Global Commons Project (GCP)
News from the UN Climate Change Conference 2008
The fourteenth conference of the parties (COP) to the United Nations Convention on Climate Change meets in Poznań, Poland from December 1-12, 2008. The COP is the main forum for negotiations toward an agreement on an international response to global warming.
The Global Commons Project will be reporting from COP 14 beginning on December 2. Check in regularly and let us know your thoughts.
Climate Talks 2007 to May 2008
(view or print a PDF version of this article please click here)Global Commons Project Report on United Nations Climate Change Negotiations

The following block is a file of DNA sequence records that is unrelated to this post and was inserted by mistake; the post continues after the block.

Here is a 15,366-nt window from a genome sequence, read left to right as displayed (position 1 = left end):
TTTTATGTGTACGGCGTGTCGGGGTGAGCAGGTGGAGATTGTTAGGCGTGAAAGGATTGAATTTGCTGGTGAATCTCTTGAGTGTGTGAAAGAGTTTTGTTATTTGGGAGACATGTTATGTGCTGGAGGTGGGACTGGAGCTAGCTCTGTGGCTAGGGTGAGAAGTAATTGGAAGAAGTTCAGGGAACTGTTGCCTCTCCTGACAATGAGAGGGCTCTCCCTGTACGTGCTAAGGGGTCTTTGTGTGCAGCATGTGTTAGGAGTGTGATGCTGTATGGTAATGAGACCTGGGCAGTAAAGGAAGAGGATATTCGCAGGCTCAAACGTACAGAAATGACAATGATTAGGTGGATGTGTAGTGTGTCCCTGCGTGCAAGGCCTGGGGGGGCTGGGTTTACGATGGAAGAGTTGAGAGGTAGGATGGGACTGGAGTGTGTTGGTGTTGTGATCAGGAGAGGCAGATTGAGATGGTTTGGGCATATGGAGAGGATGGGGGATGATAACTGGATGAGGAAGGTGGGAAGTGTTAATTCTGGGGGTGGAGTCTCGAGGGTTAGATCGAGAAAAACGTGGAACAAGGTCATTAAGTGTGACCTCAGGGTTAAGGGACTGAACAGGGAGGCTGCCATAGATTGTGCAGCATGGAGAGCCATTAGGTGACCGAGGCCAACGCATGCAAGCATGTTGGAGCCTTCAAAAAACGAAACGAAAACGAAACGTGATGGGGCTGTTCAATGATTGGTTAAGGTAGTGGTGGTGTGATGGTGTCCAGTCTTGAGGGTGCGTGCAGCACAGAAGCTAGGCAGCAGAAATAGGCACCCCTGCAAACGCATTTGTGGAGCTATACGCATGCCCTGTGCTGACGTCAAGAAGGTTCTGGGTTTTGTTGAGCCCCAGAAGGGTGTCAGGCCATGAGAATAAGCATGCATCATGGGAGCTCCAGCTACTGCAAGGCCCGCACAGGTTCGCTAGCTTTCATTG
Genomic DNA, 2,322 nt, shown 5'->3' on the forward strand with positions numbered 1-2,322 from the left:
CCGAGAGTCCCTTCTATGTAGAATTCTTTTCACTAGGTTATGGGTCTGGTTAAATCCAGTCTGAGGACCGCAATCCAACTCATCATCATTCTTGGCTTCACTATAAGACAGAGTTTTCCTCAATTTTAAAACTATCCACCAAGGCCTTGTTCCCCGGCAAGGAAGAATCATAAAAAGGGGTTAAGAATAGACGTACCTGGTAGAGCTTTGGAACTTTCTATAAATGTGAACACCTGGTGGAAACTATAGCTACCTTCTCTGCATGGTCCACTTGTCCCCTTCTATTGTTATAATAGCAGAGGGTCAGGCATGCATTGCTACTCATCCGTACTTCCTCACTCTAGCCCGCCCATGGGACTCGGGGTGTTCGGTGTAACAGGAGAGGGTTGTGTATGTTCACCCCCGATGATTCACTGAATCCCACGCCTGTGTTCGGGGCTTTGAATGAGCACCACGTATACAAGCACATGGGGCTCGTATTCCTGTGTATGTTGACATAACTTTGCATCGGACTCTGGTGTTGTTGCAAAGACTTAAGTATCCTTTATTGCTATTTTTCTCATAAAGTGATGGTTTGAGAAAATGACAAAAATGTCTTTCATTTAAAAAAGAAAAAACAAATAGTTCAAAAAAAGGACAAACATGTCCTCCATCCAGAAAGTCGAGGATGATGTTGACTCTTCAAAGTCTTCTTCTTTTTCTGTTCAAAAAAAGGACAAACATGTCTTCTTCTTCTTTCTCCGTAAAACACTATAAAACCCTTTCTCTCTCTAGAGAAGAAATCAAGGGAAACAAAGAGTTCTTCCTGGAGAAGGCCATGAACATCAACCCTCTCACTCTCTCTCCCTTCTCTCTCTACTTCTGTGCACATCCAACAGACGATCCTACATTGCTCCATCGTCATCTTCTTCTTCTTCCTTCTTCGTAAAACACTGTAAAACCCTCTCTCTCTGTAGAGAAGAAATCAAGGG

The world community continues to progress toward a post-Kyoto climate change agreement with working sessions that will meet throughout 2008, the first of which was held last month in Bangkok. These meetings will develop the themes set by the “Bali Roadmap” last December. The nations that are members of the United Nations Convention on Climate Change, including the United States, committed to reach a new international accord on four aspects of climate change: reducing greenhouse gas emissions (“mitigation”), responding to the impacts of climate change (“adaptation”), transferring technologies and transferring financial resources to developing countries to help them with both mitigation and adaptation. The negotiations are intended to conclude at the fifteenth conference of the parties, December 2009, in Copenhagen, Denmark.